AOC Agon AG254FG Review: Blinding Speed, Accurate Color

A 24.5-inch IPS gaming monitor with 360 Hz, Adaptive-Sync, HDR and Nvidia’s Latency Analyzer

AOC Agon AG254FG
(Image: © AOC)

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Our HDR benchmarking uses Portrait Displays’ Calman software. To learn about our HDR testing, see our breakdown of how we test PC monitors.

The AG254FG switches automatically to HDR mode when an HDR10 signal is present. You can still change the picture presets, but no calibration is possible. Brightness is fixed, but you can turn off the variable backlight if you wish.

HDR Brightness and Contrast

The AG254FG easily tops the VESA DisplayHDR 400 standard with over 447 nits peak output. Variable Backlight is turned on by default in HDR mode and you’ll want to leave it on for maximum dynamic range. With the lowest black level here, it hits a best-in-class 11,767:1 contrast ratio. No detail is obscured in either highlight or shadow areas. There is an occasional shifting of the brightness level when content changes quickly, but it is not a distraction during gameplay. Of all the 360 Hz screens I’ve reviewed, this one has the best HDR contrast.

Grayscale, EOTF and Color

The AG254FG’s excellent SDR color accuracy is repeated in HDR mode. The grayscale run shows a bit of coolness at the top, but I could not see that in content. The EOTF tracks perfectly, ensuring full detail rendering at every brightness level from the darkest to the brightest parts of the image. The tone-map transition happens at around 65% which is as expected given the AOC’s peak output.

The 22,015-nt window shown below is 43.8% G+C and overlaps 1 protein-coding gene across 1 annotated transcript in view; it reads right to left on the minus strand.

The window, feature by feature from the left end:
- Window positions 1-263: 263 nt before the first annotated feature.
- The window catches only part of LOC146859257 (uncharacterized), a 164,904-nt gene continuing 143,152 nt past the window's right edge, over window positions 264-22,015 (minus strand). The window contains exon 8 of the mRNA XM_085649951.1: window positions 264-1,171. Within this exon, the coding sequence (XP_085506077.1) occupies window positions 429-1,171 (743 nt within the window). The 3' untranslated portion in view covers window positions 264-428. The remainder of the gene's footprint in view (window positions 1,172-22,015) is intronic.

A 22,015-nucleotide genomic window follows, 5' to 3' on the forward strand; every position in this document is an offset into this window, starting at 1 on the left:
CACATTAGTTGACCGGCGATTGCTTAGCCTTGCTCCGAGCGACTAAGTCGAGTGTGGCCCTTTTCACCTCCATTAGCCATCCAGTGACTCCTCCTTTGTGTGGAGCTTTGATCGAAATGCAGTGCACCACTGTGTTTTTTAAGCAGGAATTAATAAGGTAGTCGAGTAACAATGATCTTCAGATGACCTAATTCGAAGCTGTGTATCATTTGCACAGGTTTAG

Most HDR content is mastered with either DCI-P3 or Rec.2020 color. The AG254FG tops out at sRGB but manages to differentiate between Rec.709 (same as sRGB) and DCI-P3 in my tests. This means HDR content will show more saturation in all but the brightest scenery. That encompasses most material, so only the most saturated hues will be missing. This is the best one can hope for when displaying HDR content on an sRGB monitor. Though I wish the gamut were larger, it is as accurate as it can be.

Christian Eberle
Contributing Editor

Christian Eberle is a Contributing Editor for Tom's Hardware US. He's a veteran reviewer of A/V equipment, specializing in monitors. Christian began his obsession with tech when he built his first PC in 1991, a 286 running DOS 3.0 at a blazing 12MHz. In 2006, he undertook training from the Imaging Science Foundation in video calibration and testing and thus started a passion for precise imaging that persists to this day. He is also a professional musician with a degree from the New England Conservatory as a classical bassoonist which he used to good effect as a performer with the West Point Army Band from 1987 to 2013. He enjoys watching movies and listening to high-end audio in his custom-built home theater and can be seen riding trails near his home on a race-ready ICE VTX recumbent trike. Christian enjoys the endless summer in Florida where he lives with his wife and Chihuahua and plays with orchestras around the state.

  • Sleepy_Hollowed
    Wow, thank you for the review, what an impressive monitor.

    I'd say it's almost perfect, I'd prefer it to be ultra-wide 1080p, but 1080p works just fine for high refresh rate gaming/rendering.

    I don't think I can play anything at max resolution at that refresh rate without DLSS or FSR and some tweaking even at 1080p, but it'd be interesting revisiting games at that refresh rate.
  • Kridian
  • DougMcC
    Not going to be buying another monitor without 4k+. Where's my 4k240+ at?